4

So I have both Ubuntu and Crunchbang installed on my laptop, and I'm trying to figure out which one is on which partition.

I'm going to install another OS (probably BT) and need to know what partition can safely be wiped.

Any tips ?

My partitions at the moment:

enter image description here

6

If you have grub installed, run os-prober as root. It does exactly what you want.

Update

os-prober will only list operating systems other than the one it's on: it's used by GRUB during installation to generate grub.cfg so it's natural that GRUB doesn't need info about the OS it's being installed on. To get the partition mounted as the current /, you can do this:

ROOT_PARTITION="$(readlink -e -- "$(findmnt /|awk 'END{print $2}')")"

This will fail in the unlikely case that the partition mounted as / has a space in its name.

References

  • Incidentally when I run that command it only reports my windows partitions, should it show all of them? I'm running it in a shell, sudo os-prober, is that OK? – slm Aug 5 '13 at 21:53
  • @slm When I run it on my system it reports all installed OSs but the one I'm on. Thanks for bringing that to my attention. I'll edit the answer to work around that. – Joseph R. Aug 5 '13 at 21:58
  • OK so it must not be working b/c I only have Windows + Fedora on this laptop, so it can't detect mounted partitions would be my guess. Perhaps if they're readonly mounted? – slm Aug 5 '13 at 22:00
  • Thank you for your answer! For me too, it only gives me where Ubuntu's partition when I run it from Crunchbang. Any way that it can give me all the OS's and partitions? – Anas Aug 5 '13 at 22:19
  • @JosephR. Actually, that helped, I just booted on Ubuntu and ran it again to figure out Debian 7 (which I'm assuming is Crunchbang here) is on /dev/sda7. As for Ubuntu itself, I found before it was on /dev/sda1. Now that brings me to a different question: on /dev/sda6 I have my /home used by Ubuntu. How should I go about installing BT ? Can I move what's on /dev/sda6 to /dev/sda1, or can I just partition it and then install a new OS ? Thank you for the help ! – Anas Aug 5 '13 at 22:48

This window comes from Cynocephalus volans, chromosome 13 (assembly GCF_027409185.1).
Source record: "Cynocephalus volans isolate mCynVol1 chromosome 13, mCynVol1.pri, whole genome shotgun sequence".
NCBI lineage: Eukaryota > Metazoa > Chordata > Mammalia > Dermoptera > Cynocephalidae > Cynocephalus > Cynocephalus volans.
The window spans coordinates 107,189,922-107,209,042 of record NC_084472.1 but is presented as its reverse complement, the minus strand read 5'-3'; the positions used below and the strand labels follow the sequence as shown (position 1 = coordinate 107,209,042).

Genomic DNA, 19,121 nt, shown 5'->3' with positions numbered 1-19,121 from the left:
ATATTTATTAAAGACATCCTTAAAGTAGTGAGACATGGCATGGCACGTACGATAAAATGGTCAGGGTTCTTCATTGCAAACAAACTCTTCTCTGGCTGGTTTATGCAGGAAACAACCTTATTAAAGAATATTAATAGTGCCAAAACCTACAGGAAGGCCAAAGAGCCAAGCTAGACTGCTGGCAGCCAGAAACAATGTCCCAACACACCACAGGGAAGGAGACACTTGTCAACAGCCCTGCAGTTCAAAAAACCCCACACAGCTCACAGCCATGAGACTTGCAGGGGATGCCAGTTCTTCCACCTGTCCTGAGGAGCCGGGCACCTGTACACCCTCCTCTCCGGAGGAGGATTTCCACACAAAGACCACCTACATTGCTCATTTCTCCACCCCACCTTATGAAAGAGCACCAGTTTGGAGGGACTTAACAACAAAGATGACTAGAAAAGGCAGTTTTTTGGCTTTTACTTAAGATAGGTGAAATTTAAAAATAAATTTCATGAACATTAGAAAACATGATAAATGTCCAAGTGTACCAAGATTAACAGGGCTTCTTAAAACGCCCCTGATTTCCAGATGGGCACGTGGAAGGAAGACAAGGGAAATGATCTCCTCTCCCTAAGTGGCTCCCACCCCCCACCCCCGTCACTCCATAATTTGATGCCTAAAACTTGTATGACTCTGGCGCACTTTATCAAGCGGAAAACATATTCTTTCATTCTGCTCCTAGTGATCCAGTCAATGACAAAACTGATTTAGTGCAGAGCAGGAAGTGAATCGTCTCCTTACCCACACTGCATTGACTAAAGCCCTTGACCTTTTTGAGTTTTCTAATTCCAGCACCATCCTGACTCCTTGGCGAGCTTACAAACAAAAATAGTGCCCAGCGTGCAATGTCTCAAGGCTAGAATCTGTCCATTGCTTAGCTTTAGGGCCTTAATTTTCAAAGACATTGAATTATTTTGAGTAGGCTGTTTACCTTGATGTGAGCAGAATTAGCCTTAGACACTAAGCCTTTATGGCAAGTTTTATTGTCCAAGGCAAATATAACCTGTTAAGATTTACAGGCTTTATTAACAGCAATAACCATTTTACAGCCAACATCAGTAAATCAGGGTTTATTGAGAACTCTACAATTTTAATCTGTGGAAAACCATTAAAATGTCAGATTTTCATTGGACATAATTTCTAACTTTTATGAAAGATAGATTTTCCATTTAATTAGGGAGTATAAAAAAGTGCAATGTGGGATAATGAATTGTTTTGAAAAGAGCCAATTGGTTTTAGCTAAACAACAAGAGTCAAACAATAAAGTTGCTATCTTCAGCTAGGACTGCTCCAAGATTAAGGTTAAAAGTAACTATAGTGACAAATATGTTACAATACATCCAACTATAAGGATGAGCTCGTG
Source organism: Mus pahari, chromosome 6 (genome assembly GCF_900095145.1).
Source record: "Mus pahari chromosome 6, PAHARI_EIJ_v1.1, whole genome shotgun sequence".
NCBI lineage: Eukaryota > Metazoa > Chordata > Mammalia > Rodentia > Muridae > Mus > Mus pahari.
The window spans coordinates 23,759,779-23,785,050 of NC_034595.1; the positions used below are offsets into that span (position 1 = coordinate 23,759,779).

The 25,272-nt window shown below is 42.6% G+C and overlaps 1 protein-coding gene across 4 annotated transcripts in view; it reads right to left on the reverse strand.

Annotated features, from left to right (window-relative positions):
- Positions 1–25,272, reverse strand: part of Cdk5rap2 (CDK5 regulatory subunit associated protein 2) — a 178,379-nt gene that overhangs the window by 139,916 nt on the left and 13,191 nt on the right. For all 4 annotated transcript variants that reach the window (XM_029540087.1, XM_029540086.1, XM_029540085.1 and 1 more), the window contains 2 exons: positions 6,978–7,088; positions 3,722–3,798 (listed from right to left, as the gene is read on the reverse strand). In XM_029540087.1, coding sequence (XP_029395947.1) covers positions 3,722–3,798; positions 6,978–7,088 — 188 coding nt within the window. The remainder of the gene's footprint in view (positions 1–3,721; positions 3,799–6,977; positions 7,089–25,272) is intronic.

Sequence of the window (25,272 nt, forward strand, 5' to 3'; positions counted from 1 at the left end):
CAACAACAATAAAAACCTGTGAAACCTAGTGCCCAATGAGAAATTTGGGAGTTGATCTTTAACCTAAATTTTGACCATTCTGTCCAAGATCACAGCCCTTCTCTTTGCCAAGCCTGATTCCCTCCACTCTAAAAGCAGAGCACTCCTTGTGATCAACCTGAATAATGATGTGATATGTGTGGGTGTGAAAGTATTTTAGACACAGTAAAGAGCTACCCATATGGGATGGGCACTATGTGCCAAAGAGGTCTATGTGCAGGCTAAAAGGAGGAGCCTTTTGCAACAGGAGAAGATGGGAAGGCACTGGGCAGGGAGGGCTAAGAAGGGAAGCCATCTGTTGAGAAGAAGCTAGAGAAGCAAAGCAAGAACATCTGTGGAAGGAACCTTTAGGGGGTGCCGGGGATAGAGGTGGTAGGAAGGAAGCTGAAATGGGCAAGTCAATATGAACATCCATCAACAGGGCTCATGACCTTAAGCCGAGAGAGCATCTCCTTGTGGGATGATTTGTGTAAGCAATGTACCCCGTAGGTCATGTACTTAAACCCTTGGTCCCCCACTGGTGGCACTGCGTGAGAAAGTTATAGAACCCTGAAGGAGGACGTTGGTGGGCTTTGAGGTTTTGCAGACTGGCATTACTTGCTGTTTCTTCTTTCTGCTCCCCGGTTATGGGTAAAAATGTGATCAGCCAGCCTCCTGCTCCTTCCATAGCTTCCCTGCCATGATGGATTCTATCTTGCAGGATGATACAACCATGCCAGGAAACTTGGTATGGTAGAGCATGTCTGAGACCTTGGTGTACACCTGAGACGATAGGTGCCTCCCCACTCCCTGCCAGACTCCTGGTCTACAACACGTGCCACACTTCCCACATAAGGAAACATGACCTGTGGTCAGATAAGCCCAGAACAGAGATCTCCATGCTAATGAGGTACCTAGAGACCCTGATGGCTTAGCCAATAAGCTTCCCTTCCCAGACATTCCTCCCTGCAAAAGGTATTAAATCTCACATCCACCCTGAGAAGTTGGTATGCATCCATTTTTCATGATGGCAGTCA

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You can use the command blkid to see what type of filesystem is on a given partition:

$ blkid
/dev/sda1: LABEL="SYSTEM_DRV" UUID="XXXX" TYPE="ntfs" 
/dev/sda2: LABEL="Windows7_OS" UUID="XXXX" TYPE="ntfs" 
/dev/sda3: LABEL="Lenovo_Recovery" UUID="XXXX" TYPE="ntfs" 
/dev/sda5: UUID="XXXX" TYPE="ext4" 
/dev/sda6: UUID="XXXX" TYPE="LVM2_member" 
/dev/mapper/vg_grinchy-lv_root: UUID="XXXX" TYPE="ext4" 
/dev/mapper/vg_grinchy-lv_swap: UUID="XXXX" TYPE="swap" 
/dev/mapper/vg_grinchy-lv_home: UUID="XXXX" TYPE="ext4" 
  • It would have helped me if I had the LABELs too, but I only get the UUID back, which doesn't tell me much :/ – Anas Aug 5 '13 at 22:19
  • @anas - yes this is only helpful if you've labeled your partitions. JosephR.'s approach is probably the best. – slm Aug 5 '13 at 23:14
2

cat /etc/*-release

Can be used from the terminal, just mount the partitions, then

cat /dev/sda6/etc/*-release; cat /dev/sda7/etc/*-release

  • 1
    This file is what's used by lsb_release when you run this via the command line on a Linux box. See man lsb_release. – slm Aug 5 '13 at 21:38
  • 2
    you could run lsb_release -a but you would have to chroot to which ever root directory you wanted to check first. – Eric Aug 5 '13 at 21:41
  • cat /etc/*-release only gives me my current OS, and it doesn't give me the partition it's on – Anas Aug 5 '13 at 22:25
  • You should make that clearer in your response. – jlliagre Sep 11 '13 at 21:40

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